I received a job offer a while ago, and it was a good one. Part of the package included an awesome paid time off program. Unlimited.
That’s right folks, Unlimited PTO.
I can take as much time as I need, whenever I need it, vacations galore. If my wife and I decide to start a family, I can have unlimited time to spend at home with the baby. UNLIMITED.
There were a lot of benefits related to this career move, one of the biggest was that PTO program. I obviously took the job.
What’s the reality of this unlimited PTO policy? The reality is that I am going to take even fewer vacations than I used to. I am not going to take days unless I absolutely have to. This unlimited PTO program is actually stopping me from taking time off. Why? In my case, it is because there are no boundaries. I feel like if I take time off, I’m abusing the policy.
My wife and I talked about starting a family, and I decided that in my new role I wouldn’t actually take full weeks off immediately after birth, instead I would work from home, take a few days a week off, and go into the office at least once a week during that time.
What has happened to me?
In comparison, my old job offered three weeks of paid parental leave and I would have taken the full three weeks without hesitation.
Inc. wrote an article about unlimited PTO which I found to be insightful. It appears I’m not alone. After enacting an unlimited PTO program, some organizations reported their employees taking less time off. Alas, that is not always the case. Sometimes employees will abuse the system, others don’t change their vacation practices at all. I’m lumped in with the group of do-goody weirdos that wants to follow unwritten rules.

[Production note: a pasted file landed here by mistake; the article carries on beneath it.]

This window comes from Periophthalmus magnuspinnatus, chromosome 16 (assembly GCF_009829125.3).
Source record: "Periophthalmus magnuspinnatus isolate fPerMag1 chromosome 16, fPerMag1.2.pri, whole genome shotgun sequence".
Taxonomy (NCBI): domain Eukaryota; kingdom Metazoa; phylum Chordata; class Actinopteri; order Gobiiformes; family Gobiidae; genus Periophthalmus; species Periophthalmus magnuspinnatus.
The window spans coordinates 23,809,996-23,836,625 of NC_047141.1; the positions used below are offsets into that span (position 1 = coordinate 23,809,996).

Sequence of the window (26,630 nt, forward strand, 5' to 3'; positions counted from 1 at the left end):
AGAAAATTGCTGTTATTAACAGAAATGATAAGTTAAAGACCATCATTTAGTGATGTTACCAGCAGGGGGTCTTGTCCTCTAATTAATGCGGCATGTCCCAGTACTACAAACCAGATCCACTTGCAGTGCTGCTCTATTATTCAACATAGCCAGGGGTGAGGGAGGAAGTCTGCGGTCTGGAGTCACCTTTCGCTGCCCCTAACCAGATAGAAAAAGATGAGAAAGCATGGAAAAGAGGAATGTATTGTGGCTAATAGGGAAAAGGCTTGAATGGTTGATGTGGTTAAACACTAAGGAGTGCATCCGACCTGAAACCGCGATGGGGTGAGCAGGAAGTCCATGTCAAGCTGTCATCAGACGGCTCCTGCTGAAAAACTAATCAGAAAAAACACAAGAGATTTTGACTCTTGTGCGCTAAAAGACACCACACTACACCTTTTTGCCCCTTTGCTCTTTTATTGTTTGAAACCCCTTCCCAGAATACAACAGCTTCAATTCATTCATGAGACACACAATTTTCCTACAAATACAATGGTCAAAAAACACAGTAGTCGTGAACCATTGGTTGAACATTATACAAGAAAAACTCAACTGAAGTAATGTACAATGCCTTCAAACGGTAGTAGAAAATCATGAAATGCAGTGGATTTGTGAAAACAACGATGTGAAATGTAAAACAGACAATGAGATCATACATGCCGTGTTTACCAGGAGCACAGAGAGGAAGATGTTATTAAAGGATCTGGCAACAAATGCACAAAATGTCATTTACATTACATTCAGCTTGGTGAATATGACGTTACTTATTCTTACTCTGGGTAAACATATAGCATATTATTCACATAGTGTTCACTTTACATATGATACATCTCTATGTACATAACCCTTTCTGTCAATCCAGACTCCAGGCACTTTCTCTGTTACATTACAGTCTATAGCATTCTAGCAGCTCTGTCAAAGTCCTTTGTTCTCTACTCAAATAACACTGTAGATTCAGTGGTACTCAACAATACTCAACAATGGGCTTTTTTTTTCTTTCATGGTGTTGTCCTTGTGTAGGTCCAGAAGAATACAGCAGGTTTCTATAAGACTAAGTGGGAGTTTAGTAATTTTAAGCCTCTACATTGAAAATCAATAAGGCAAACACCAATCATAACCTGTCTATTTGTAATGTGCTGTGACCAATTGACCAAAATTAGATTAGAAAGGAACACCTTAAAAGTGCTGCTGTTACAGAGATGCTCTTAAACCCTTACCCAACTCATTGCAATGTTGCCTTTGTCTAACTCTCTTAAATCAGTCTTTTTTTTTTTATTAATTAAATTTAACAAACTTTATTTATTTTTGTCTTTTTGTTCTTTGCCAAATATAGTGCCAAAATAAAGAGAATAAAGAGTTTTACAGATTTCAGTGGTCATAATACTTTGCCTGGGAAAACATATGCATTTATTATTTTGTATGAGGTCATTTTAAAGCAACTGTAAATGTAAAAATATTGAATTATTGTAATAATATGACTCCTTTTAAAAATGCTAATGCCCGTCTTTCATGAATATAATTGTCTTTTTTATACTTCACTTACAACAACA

So what can we as people professionals do?
Fast Company published an article in collaboration with a company called Mammoth in which there were best practices suggested.
These are my favorite suggestions:
- Reword “unlimited PTO.” I’m leaning towards their recommendation to call it “responsible PTO.” I love this, and it is something that I am going to explore working into our internal company language.
- Weave your PTO policy into your culture and values. This gives all parties the right language to use as well as the ability to justify vacation approval or declines.
- Stop looking at hours worked, and instead measure impact. The article communicated this by looking at “contribution vs clock.”
One of my responsibilities in my new role is to create and maintain our PTO policies. I’m all in, and ready to make changes to the language that we use. What won’t I be doing? I will not take away our unlimited/responsible PTO program. There are three main reasons why:
- It is an awesome way to attract talent (it worked on me).
- No one in our organization is abusing it and I trust them all to do the right thing.
- I selfishly don’t feel like tracking time off…what a pain in the ass.
I believe we have a responsibility to get creative with our benefits, including vacation time.
More and more people are citing work/life flexibility as a huge factor in their workplace decisions. If we take the time to choose the right words and weave benefits into our culture, all parties could win.
As for myself – I am consciously looking at my calendar and planning out vacations up to a year in advance. This will force me to take the time that I need to stay mentally healthy (and also keep my wife happy).
Kylie Quetell is an Organizational Development professional, focusing on people, strategy, and process (notice that “people” is listed first). She is a Chief Operating Officer and a phenomenal public speaker, coach, and leader. She holds a Masters Degree in Educational Leadership and certifications in Leadership Development and Change Management.
Kylie was formally a national champion rugby player, and has coached high school and women’s club sports. She has also volunteered her time working with Veterans and for environmental causes.
A Maine native, Kylie brings a love for salty language to her current home in Metro Detroit where she lives with her wife, dog, and cat.